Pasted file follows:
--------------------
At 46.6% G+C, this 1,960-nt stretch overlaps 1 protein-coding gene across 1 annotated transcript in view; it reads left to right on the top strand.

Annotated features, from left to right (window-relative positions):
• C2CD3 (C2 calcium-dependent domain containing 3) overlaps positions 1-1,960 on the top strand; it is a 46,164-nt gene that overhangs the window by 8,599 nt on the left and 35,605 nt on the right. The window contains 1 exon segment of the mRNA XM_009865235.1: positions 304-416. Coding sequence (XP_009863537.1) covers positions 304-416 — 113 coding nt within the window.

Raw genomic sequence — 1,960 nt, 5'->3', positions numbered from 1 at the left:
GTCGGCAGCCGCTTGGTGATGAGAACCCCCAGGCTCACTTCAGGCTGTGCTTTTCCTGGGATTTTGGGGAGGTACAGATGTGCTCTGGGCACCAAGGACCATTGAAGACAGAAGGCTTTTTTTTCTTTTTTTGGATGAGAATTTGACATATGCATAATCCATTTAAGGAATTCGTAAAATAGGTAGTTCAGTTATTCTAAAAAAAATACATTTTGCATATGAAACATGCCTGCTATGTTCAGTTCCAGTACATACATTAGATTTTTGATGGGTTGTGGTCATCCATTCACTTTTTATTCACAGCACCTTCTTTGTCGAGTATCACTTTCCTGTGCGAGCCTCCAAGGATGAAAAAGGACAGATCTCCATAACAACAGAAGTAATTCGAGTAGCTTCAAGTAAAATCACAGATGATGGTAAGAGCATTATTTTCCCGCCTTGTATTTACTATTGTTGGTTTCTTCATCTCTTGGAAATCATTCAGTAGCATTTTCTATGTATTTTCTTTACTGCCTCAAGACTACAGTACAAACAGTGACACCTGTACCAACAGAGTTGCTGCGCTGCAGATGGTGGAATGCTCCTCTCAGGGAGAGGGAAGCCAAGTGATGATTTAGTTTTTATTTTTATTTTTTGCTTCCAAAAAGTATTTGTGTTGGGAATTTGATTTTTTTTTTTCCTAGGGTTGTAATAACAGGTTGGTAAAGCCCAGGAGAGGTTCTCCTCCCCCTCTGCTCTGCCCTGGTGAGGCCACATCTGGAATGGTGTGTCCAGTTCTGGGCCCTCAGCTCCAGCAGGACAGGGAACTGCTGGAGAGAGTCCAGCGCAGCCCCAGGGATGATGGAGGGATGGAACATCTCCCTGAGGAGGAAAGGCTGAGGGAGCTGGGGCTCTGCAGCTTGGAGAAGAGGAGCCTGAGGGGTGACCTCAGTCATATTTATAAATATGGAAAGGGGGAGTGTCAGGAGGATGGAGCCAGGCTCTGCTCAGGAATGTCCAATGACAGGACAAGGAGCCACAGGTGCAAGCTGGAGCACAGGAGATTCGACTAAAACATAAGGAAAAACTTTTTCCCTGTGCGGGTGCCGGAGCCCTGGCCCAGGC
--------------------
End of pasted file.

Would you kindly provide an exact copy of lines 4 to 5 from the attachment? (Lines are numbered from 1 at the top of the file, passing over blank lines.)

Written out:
Raw genomic sequence — 1,960 nt, 5'->3', positions numbered from 1 at the left:
GTCGGCAGCCGCTTGGTGATGAGAACCCCCAGGCTCACTTCAGGCTGTGCTTTTCCTGGGATTTTGGGGAGGTACAGATGTGCTCTGGGCACCAAGGACCATTGAAGACAGAAGGCTTTTTTTTCTTTTTTTGGATGAGAATTTGACATATGCATAATCCATTTAAGGAATTCGTAAAATAGGTAGTTCAGTTATTCTAAAAAAAATACATTTTGCATATGAAACATGCCTGCTATGTTCAGTTCCAGTACATACATTAGATTTTTGATGGGTTGTGGTCATCCATTCACTTTTTATTCACAGCACCTTCTTTGTCGAGTATCACTTTCCTGTGCGAGCCTCCAAGGATGAAAAAGGACAGATCTCCATAACAACAGAAGTAATTCGAGTAGCTTCAAGTAAAATCACAGATGATGGTAAGAGCATTATTTTCCCGCCTTGTATTTACTATTGTTGGTTTCTTCATCTCTTGGAAATCATTCAGTAGCATTTTCTATGTATTTTCTTTACTGCCTCAAGACTACAGTACAAACAGTGACACCTGTACCAACAGAGTTGCTGCGCTGCAGATGGTGGAATGCTCCTCTCAGGGAGAGGGAAGCCAAGTGATGATTTAGTTTTTATTTTTATTTTTTGCTTCCAAAAAGTATTTGTGTTGGGAATTTGATTTTTTTTTTTCCTAGGGTTGTAATAACAGGTTGGTAAAGCCCAGGAGAGGTTCTCCTCCCCCTCTGCTCTGCCCTGGTGAGGCCACATCTGGAATGGTGTGTCCAGTTCTGGGCCCTCAGCTCCAGCAGGACAGGGAACTGCTGGAGAGAGTCCAGCGCAGCCCCAGGGATGATGGAGGGATGGAACATCTCCCTGAGGAGGAAAGGCTGAGGGAGCTGGGGCTCTGCAGCTTGGAGAAGAGGAGCCTGAGGGGTGACCTCAGTCATATTTATAAATATGGAAAGGGGGAGTGTCAGGAGGATGGAGCCAGGCTCTGCTCAGGAATGTCCAATGACAGGACAAGGAGCCACAGGTGCAAGCTGGAGCACAGGAGATTCGACTAAAACATAAGGAAAAACTTTTTCCCTGTGCGGGTGCCGGAGCCCTGGCCCAGGC